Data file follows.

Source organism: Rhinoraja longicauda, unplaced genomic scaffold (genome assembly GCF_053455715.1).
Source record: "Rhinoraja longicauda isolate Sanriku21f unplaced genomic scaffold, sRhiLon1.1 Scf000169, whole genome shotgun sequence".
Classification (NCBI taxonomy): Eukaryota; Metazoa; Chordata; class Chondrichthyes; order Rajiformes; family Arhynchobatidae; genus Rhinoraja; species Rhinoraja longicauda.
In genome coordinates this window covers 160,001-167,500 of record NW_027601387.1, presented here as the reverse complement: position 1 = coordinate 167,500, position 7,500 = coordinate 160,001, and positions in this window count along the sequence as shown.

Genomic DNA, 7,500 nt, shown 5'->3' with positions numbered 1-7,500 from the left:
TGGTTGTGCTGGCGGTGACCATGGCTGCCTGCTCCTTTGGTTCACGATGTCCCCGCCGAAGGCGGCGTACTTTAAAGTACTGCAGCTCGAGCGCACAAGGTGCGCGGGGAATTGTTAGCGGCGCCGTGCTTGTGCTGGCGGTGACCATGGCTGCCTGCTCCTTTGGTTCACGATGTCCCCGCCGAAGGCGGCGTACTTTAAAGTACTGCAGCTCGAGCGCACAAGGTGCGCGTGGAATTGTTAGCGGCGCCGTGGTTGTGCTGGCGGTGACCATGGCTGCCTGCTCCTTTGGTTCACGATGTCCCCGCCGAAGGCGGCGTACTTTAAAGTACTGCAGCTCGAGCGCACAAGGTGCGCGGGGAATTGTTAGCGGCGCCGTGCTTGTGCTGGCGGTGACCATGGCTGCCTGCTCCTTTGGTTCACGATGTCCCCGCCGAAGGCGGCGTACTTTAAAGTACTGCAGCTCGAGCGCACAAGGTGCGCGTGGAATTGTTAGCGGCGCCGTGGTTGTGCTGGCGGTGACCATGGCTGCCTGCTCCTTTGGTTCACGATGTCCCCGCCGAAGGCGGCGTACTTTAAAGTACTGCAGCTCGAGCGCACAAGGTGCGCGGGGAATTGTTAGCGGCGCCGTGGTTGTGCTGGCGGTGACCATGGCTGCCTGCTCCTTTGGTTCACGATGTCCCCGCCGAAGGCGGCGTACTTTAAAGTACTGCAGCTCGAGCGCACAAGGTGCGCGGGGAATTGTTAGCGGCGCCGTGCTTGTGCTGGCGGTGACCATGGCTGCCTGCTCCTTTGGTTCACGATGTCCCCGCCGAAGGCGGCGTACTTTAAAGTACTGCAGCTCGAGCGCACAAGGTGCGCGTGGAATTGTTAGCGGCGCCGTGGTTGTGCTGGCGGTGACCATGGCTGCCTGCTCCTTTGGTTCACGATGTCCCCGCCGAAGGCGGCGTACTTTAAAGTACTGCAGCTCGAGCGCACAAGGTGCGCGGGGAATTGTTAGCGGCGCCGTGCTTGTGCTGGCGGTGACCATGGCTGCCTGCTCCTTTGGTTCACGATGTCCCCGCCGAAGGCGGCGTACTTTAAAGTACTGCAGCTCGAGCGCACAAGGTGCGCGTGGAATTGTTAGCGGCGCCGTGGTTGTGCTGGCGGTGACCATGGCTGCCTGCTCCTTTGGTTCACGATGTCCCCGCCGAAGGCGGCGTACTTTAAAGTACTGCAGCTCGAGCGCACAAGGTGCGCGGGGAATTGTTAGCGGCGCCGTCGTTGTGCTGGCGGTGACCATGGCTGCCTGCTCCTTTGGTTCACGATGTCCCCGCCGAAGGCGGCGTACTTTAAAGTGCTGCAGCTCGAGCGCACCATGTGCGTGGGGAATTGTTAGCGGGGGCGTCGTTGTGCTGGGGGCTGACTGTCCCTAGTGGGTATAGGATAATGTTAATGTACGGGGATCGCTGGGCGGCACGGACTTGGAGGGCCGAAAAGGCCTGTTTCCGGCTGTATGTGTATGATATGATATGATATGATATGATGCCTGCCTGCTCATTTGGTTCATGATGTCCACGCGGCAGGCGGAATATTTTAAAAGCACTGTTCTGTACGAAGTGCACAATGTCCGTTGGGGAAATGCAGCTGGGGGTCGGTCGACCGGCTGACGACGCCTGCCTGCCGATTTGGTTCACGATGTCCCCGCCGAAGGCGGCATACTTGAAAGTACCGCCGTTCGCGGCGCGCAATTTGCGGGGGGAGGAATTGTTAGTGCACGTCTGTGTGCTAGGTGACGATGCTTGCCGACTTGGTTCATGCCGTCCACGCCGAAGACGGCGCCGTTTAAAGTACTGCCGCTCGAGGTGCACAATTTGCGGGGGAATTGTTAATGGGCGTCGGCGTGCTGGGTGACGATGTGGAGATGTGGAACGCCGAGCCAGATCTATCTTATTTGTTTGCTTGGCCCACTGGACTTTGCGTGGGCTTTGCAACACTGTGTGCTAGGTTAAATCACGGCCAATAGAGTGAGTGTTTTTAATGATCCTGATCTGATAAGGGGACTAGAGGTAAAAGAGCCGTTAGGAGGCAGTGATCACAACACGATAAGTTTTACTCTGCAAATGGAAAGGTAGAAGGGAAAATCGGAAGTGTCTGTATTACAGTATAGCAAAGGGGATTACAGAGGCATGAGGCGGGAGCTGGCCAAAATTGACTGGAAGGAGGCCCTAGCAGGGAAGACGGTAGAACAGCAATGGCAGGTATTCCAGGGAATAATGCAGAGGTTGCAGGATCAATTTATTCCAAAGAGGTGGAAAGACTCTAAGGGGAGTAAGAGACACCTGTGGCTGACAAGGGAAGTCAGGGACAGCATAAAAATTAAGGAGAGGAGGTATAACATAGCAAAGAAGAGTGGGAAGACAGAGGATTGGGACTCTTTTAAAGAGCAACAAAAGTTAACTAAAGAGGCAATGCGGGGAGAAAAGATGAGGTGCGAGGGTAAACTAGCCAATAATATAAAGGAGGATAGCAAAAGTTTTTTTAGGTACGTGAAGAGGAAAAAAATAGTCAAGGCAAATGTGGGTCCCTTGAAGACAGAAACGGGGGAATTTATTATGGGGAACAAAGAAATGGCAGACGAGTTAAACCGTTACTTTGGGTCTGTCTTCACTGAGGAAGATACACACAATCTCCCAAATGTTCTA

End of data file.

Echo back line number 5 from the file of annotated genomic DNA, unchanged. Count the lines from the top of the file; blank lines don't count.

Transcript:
Genomic DNA, 7,500 nt, shown 5'->3' with positions numbered 1-7,500 from the left: